A wave certainly hit my generation harder than any others before: social media. With more tweets, reblogs, statuses, and photos being shared than assignments being turned in, it is no doubt that social media usage is being blown up to an extreme. However, while many “victims” of my generation consider social media a curse, I beg to differ.
While social media can be a large distraction to the usual obligations a student must cover on a daily basis, social media is, indeed, a beneficial tool to the public. For instance, the sharing of current events through the social media realm is more effective than using the television or the radio to obtain information regarding a current event. On the other hand, the people in my generation are more apt to publicize events such as their lunch or who they were with at the moment.
I do not believe that the use of social media in order to share a personal current event is wrong; but it does reach a certain level of ridiculousness when one is constantly posting about the food they ate, while they jumped on a trampoline, while checking in to a public place, while taking a blurry selfie in a sponge pit (true story). The normal status about one’s day, or if a plate of food was better than the usual, is completely justifiable.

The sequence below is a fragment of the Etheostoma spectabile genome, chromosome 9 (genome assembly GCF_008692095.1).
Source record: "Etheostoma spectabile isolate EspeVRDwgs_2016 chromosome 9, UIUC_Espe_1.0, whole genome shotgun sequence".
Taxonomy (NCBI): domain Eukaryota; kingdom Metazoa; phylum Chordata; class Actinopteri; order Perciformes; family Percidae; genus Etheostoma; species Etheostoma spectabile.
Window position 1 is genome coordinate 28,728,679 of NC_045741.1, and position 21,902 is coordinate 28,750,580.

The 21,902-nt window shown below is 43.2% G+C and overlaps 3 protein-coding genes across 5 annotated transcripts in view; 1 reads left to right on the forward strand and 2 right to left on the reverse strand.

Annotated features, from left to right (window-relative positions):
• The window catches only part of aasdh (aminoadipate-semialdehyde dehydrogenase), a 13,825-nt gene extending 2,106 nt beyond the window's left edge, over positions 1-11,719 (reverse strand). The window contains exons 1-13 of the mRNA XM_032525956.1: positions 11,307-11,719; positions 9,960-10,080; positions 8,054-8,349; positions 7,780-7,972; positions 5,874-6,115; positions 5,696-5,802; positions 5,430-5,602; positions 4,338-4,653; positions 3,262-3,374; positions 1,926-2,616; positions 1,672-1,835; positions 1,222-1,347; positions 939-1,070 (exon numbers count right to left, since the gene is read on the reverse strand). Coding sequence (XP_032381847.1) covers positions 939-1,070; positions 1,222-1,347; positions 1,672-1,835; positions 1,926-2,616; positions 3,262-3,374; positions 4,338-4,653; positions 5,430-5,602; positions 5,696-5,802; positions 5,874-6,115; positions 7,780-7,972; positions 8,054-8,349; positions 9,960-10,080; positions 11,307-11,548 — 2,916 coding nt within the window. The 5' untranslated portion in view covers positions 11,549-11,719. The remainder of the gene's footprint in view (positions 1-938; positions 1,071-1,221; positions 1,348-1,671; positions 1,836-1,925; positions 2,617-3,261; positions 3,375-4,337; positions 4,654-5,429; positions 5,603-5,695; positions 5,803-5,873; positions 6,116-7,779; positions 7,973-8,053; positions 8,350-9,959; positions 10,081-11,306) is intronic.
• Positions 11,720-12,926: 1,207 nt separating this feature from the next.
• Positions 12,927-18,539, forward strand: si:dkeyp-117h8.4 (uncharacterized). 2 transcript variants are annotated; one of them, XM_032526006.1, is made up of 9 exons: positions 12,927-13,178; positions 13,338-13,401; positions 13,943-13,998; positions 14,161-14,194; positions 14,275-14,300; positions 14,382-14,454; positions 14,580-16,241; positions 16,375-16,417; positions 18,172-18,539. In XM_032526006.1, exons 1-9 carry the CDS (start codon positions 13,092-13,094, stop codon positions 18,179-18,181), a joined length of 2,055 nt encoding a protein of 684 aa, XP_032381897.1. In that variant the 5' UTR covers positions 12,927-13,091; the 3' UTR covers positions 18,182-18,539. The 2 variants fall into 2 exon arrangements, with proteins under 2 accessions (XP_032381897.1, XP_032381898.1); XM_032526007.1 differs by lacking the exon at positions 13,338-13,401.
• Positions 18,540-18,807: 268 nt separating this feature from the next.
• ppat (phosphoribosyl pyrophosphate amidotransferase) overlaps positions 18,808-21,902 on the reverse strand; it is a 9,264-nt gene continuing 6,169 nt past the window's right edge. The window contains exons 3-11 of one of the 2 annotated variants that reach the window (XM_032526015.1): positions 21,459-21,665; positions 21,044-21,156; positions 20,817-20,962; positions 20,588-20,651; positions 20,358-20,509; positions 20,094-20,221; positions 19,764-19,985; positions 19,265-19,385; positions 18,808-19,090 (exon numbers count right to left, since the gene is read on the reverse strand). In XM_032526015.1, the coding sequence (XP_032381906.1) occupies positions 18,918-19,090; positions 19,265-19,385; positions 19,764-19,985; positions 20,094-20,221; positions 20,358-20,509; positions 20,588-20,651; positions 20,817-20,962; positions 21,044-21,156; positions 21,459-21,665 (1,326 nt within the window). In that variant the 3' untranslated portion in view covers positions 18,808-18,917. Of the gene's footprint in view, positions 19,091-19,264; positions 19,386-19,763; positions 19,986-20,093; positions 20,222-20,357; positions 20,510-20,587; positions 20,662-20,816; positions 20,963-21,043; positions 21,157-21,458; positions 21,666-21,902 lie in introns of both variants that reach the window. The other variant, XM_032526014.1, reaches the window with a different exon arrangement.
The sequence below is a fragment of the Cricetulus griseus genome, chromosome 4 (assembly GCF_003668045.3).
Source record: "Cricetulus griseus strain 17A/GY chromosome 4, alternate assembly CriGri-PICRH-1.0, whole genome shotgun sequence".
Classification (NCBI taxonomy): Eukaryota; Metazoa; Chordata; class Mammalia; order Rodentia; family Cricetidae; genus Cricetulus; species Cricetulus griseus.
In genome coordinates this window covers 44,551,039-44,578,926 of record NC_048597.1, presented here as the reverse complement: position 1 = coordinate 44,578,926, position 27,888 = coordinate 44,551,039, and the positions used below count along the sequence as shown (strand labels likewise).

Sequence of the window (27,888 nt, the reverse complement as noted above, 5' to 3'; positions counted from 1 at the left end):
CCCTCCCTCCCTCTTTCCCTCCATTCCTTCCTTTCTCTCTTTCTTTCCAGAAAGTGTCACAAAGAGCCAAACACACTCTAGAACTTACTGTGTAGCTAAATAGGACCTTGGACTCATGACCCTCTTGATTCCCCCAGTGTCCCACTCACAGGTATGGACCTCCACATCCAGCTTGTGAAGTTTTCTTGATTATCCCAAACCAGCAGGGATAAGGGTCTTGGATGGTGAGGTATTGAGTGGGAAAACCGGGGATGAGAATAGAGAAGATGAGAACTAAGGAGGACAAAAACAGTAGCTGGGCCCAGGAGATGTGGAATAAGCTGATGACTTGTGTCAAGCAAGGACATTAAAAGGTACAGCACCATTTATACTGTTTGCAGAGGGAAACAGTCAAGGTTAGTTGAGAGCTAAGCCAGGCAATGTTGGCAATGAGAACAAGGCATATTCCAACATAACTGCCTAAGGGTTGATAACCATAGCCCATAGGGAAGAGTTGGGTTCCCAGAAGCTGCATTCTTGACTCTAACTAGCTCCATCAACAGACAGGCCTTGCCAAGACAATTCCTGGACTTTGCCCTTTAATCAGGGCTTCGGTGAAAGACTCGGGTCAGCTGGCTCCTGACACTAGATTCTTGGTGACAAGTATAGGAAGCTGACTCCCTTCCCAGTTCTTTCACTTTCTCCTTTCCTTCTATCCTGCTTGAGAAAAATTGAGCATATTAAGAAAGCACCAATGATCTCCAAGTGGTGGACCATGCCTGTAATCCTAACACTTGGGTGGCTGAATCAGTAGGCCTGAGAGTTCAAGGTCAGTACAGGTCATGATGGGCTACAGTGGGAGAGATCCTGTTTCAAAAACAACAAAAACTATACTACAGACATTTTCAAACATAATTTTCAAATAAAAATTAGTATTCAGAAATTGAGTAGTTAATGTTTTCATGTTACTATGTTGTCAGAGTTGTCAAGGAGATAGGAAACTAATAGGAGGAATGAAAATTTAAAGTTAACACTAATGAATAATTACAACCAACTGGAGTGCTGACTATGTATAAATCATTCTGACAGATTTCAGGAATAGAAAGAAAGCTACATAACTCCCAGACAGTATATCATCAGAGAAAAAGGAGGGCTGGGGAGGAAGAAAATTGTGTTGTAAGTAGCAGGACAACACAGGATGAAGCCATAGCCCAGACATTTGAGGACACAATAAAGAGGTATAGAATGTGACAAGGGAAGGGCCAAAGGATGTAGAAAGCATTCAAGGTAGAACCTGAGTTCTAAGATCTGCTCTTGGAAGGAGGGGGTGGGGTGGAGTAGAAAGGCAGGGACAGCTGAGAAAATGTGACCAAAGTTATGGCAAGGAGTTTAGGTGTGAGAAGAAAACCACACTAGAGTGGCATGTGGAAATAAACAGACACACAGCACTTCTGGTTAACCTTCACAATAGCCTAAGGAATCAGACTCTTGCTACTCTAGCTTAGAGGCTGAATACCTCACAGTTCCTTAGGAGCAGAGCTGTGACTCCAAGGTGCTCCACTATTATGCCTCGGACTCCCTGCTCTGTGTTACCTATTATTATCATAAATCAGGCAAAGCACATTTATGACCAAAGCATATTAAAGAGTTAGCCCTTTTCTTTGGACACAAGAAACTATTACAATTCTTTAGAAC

[vision_pullquote style=”1″ align=”center”] Perhaps if we did not have social media and the many opposing beliefs from many sides, we would not be as passionate about political and social issues. [/vision_pullquote]
One trend I notice on my social media accounts (and I am, by all means, a social media junkie) is the use of subtext. What was once a literary term is now revamped into an all-new meaning. Suddenly, a “sub-tweet” (a tweet that is indirectly posted to target someone) seems more important to some tweeters. To grant the right of social mediums to have age limits is rightful; however, not many people follow the age requirement when creating social media accounts.
As a matter of fact, using social media as a way of bashing individuals and exerting vulgarity can backlash and potentially be the reason an individual may not be hired. Businesses and colleges do look at social media as a way of reviewing a person in order to peek into their personality. Needless to say, a professional environment would not sit well with a poor image of a potential candidate.
In retrospect, the use of social media in order to spread awareness, such as that of feminism (which is a hot topic on Twitter, as it is argued backward, forward, and upside-down) is beneficial to the creations of beliefs from the public. Perhaps if we did not have social media and the many opposing beliefs from many sides, we would not be as passionate about political and social issues. The fact that teens are increasing their involvement in issues more important than the usual social feuds is mind-boggling.
Instead of treating social media as if it were the worst thing that has ever happened to the internet, as a public, we should embrace the fact that there is more of an exposure to more educational occurrences.
Social media is not a curse, and depending on the way it is used, it can be a blessing.